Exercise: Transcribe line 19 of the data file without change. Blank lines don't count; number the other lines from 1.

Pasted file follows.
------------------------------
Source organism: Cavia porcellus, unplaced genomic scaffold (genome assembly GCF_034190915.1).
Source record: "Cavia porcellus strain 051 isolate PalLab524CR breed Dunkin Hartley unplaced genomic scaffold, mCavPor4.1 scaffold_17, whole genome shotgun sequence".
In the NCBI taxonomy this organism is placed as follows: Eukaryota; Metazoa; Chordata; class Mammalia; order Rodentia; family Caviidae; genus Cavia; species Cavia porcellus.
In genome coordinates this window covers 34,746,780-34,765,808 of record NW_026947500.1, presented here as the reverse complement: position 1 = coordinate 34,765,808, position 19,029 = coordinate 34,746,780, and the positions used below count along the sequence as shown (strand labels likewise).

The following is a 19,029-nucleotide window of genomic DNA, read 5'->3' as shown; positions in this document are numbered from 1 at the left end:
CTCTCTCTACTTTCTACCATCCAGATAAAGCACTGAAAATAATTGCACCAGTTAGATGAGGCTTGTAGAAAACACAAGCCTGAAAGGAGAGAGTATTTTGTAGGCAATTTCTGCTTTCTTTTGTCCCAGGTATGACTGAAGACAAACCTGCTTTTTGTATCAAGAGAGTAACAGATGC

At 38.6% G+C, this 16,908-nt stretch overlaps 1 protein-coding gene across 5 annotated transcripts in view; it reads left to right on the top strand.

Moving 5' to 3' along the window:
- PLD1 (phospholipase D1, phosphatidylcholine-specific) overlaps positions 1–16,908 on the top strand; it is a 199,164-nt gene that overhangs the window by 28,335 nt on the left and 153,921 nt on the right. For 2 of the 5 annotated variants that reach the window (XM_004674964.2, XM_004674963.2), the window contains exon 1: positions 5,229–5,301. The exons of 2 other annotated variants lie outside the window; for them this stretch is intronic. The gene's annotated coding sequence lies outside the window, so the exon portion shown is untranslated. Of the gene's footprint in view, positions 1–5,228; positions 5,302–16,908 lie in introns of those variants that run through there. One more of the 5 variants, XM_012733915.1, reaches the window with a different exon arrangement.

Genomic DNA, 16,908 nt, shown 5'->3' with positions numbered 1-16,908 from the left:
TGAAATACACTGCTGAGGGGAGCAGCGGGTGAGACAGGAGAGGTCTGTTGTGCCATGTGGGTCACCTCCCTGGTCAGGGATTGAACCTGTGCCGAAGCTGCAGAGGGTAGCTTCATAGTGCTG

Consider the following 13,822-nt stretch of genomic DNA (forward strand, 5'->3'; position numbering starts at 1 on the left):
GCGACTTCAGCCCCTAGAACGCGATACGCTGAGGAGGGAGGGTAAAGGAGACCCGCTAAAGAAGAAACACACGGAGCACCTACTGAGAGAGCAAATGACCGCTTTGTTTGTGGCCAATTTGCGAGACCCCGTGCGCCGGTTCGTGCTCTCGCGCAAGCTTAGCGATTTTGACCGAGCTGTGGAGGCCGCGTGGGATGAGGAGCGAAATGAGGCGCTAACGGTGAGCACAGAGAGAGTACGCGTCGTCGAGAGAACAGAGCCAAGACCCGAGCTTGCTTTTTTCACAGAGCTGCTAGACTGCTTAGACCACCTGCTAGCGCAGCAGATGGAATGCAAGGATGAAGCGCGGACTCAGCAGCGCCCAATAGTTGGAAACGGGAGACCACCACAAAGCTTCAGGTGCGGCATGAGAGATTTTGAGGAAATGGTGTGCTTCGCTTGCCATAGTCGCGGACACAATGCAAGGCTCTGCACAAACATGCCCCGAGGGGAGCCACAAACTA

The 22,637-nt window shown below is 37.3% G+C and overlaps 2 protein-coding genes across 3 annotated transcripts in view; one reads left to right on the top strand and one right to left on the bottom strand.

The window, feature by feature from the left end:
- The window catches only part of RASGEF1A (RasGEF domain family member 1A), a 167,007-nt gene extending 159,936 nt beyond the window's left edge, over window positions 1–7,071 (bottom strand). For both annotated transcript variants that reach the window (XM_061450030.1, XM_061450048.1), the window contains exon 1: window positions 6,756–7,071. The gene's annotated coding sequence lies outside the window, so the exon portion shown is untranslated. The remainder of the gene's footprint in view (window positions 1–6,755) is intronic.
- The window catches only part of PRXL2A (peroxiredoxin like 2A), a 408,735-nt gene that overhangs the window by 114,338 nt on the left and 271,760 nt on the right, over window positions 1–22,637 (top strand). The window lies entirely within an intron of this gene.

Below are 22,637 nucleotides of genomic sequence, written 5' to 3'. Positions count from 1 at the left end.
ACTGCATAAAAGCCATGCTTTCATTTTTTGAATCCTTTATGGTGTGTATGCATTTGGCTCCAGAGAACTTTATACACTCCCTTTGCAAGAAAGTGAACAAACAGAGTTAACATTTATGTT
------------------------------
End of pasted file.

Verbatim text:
ACTGCATAAAAGCCATGCTTTCATTTTTTGAATCCTTTATGGTGTGTATGCATTTGGCTCCAGAGAACTTTATACACTCCCTTTGCAAGAAAGTGAACAAACAGAGTTAACATTTATGTT